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BSOD after adding new hardware

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Last response: in Windows 7
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August 9, 2013 4:07:55 PM

Hi all,

I've just done a massive upgrade to my computer specs - new cpu, psu, graphics, and more ram - and after spending a few hours installing everything, I start the PC up, and after reaching the Windows loading page, it goes to the Blue Screen.

I've removed everything and tried to find the source of the problem - and I think I've isolated it to the Hard drive which I didn't change.

I'm not sure what the problem is, as the Hard drive was fine with the previous set up, however now it starts the BSOD and I'm quite confused.

Is there something which I'm doing wrong?

Any help will be greatly appreciated!

Thanks.

PS, previous system:
CPU: AMD Phenom II X2
Motherboard: Asus M4N68T
Memory: 4GB Corsair DDR3
Graphics: ATI Radeon HD 5770 1GB
and PSU 700W EZCool Tornado

and new system:
CPU: Intel i5 4670k
Motherboard: Gigabyte GA-Z87-D3HP
Memory: 8GB Corsair
Graphics: Gigatebyte GTX 760 2GB
PSU: Corsair 600W

More about : bsod adding hardware

a b $ Windows 7
August 9, 2013 4:15:09 PM

You can't swap that much equipment without reinstalling Windows, or at least major headaches. Your choice now is how to salvage your data, if you want to. Swapping back to the old configuration may yield you a working machine for the purpose of saving anything important to you, if you don't have another computer you can do this with.

After any data recovery, install a fresh instance of Windows on the new hardware.
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August 9, 2013 11:55:35 PM

bigpinkdragon286 said:
You can't swap that much equipment without reinstalling Windows, or at least major headaches. Your choice now is how to salvage your data, if you want to. Swapping back to the old configuration may yield you a working machine for the purpose of saving anything important to you, if you don't have another computer you can do this with.

After any data recovery, install a fresh instance of Windows on the new hardware.


Can I ask how I would go about saving the data important to me? As I have alot installed on that harddrive.. would I lose everything with the clean install of windows?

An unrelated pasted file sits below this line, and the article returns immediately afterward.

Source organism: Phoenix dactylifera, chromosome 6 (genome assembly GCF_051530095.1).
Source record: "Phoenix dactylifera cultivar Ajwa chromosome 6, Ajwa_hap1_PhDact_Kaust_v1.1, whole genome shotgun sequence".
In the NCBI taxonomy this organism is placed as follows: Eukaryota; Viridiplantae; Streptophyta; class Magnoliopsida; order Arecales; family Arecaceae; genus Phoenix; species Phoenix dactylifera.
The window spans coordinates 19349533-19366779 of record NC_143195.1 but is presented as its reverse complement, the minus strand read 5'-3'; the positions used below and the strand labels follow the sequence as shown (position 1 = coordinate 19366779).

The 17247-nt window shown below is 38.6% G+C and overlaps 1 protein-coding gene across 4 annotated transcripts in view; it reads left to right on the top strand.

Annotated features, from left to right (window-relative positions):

And how would I go about doing the clean reinstall of windows?
Thanks for your help!

Update: would it be possible to put my old configurations back in, and then install the drivers which would be used in the new configuration?
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a b $ Windows 7
August 10, 2013 12:05:23 AM

Ideally, for a clean reinstallation, you wipe the drive during the installation process, meaning, there is nothing on it before installation.

To back up your data, you usually use a storage medium other than the primary hard drive installed in the computer you are backing up. This can be USB memory stick(s), an external hard drive, a secondary internal hard drive, cloud based storage, etc.

Copy what is important to you, pictures, music, data files, documents, downloaded applications, drivers (if you have them) to the other area that would not be touched if you chose to wipe clean the drive to which you're installing Windows.

If that is not possible, your best bet is to create a folder on your primary drive to hold your backup, and copy everything to that, and during installation, you have to be very careful that you leave the existing partition and format the same, and don't tinker with it when you reinstall.

After you reinstall Windows, you will need to reinstall your programs, so understand, any programs you do not have, you will have to reacquire somehow. If you have registered programs that need CD-Keys, make sure you either have those, or you will need to try and retrieve them from your current Windows installation before wiping it, or you may find yourself out of luck with those programs (this includes your copy of Windows.)

If you need special drivers to get onto the internet after you reinstall Windows, it's a darn good idea to have those, usually on a USB memory stick or external hard drive, before you reinstall Windows. You don't want to be in the position of needing to get online to retrieve your means of getting online. :-) That's the most important driver, usually, as no matter how ugly Windows may look, or how slow it performs before drivers get reinstalled, you can usually get everything you need online to get the rest of the system sorted.

Ideally, to access the data on your now, seemingly inaccessible hard drive, would be to take it from the non-booting computer system and install or attach it to a working computer system. If you don't have access to another system you can use for this purpose, then you would want to consider my suggestion of putting the old components back the way they were before you experienced the problems you're having now, just long enough to back up your data.

Once you have copies of your data, you can proceed to the reinstallation.
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